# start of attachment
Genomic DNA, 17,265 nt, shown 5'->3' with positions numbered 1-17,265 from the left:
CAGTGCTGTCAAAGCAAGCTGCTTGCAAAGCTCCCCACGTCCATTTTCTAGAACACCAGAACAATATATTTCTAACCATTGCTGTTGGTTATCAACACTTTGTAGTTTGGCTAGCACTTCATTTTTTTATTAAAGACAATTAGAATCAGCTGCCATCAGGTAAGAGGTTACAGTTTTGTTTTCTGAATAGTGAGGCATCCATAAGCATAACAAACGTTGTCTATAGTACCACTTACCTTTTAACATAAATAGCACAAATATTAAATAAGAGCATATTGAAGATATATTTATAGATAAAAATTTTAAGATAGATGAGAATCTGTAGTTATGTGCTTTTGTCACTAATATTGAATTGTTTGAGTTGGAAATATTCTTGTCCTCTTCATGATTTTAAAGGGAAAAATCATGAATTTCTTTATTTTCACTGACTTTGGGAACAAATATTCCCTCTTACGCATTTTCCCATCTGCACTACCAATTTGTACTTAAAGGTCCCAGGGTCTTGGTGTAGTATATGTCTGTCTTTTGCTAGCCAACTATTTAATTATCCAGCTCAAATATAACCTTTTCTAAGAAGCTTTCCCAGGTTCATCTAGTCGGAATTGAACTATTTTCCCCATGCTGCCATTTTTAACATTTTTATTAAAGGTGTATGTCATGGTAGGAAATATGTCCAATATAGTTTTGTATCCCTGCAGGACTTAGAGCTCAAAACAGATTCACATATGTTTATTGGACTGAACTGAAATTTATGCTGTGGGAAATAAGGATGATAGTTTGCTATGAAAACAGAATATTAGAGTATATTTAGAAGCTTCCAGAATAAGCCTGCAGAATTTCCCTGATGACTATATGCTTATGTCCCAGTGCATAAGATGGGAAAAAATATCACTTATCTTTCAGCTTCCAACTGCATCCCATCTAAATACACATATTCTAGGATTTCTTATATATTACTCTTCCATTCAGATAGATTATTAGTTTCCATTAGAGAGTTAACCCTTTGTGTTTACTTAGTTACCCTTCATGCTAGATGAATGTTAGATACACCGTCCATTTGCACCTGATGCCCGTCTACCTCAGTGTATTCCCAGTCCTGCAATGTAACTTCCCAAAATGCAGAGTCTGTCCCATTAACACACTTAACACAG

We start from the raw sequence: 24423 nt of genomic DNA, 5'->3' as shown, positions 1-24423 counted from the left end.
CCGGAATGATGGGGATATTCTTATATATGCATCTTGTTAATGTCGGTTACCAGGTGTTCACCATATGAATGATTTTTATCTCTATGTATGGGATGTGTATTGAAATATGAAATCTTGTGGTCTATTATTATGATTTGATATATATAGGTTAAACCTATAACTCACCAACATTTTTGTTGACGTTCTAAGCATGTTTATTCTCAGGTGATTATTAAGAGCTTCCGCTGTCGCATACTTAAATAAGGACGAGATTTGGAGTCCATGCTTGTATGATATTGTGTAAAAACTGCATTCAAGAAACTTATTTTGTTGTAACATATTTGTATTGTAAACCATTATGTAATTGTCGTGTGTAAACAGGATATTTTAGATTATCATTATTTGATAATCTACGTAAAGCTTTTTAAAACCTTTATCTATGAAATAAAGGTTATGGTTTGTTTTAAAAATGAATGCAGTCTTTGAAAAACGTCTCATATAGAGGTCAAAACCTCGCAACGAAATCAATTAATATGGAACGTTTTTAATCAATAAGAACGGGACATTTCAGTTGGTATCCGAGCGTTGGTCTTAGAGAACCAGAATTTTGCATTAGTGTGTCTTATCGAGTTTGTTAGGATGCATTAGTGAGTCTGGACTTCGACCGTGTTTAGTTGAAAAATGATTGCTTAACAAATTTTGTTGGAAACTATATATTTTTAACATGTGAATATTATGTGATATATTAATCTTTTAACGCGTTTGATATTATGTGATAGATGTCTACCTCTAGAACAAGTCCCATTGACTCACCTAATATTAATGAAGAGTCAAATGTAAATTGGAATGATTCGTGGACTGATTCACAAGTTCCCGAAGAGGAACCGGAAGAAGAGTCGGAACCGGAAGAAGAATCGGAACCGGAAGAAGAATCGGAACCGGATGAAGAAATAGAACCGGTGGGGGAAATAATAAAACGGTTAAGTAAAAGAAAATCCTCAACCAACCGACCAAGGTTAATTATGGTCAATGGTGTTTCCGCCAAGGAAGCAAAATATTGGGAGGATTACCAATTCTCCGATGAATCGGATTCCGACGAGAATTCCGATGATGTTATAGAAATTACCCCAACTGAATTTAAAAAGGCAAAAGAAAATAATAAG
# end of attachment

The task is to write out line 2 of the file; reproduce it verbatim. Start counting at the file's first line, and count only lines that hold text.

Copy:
CAGTGCTGTCAAAGCAAGCTGCTTGCAAAGCTCCCCACGTCCATTTTCTAGAACACCAGAACAATATATTTCTAACCATTGCTGTTGGTTATCAACACTTTGTAGTTTGGCTAGCACTTCATTTTTTTATTAAAGACAATTAGAATCAGCTGCCATCAGGTAAGAGGTTACAGTTTTGTTTTCTGAATAGTGAGGCATCCATAAGCATAACAAACGTTGTCTATAGTACCACTTACCTTTTAACATAAATAGCACAAATATTAAATAAGAGCATATTGAAGATATATTTATAGATAAAAATTTTAAGATAGATGAGAATCTGTAGTTATGTGCTTTTGTCACTAATATTGAATTGTTTGAGTTGGAAATATTCTTGTCCTCTTCATGATTTTAAAGGGAAAAATCATGAATTTCTTTATTTTCACTGACTTTGGGAACAAATATTCCCTCTTACGCATTTTCCCATCTGCACTACCAATTTGTACTTAAAGGTCCCAGGGTCTTGGTGTAGTATATGTCTGTCTTTTGCTAGCCAACTATTTAATTATCCAGCTCAAATATAACCTTTTCTAAGAAGCTTTCCCAGGTTCATCTAGTCGGAATTGAACTATTTTCCCCATGCTGCCATTTTTAACATTTTTATTAAAGGTGTATGTCATGGTAGGAAATATGTCCAATATAGTTTTGTATCCCTGCAGGACTTAGAGCTCAAAACAGATTCACATATGTTTATTGGACTGAACTGAAATTTATGCTGTGGGAAATAAGGATGATAGTTTGCTATGAAAACAGAATATTAGAGTATATTTAGAAGCTTCCAGAATAAGCCTGCAGAATTTCCCTGATGACTATATGCTTATGTCCCAGTGCATAAGATGGGAAAAAATATCACTTATCTTTCAGCTTCCAACTGCATCCCATCTAAATACACATATTCTAGGATTTCTTATATATTACTCTTCCATTCAGATAGATTATTAGTTTCCATTAGAGAGTTAACCCTTTGTGTTTACTTAGTTACCCTTCATGCTAGATGAATGTTAGATACACCGTCCATTTGCACCTGATGCCCGTCTACCTCAGTGTATTCCCAGTCCTGCAATGTAACTTCCCAAAATGCAGAGTCTGTCCCATTAACACACTTAACACAG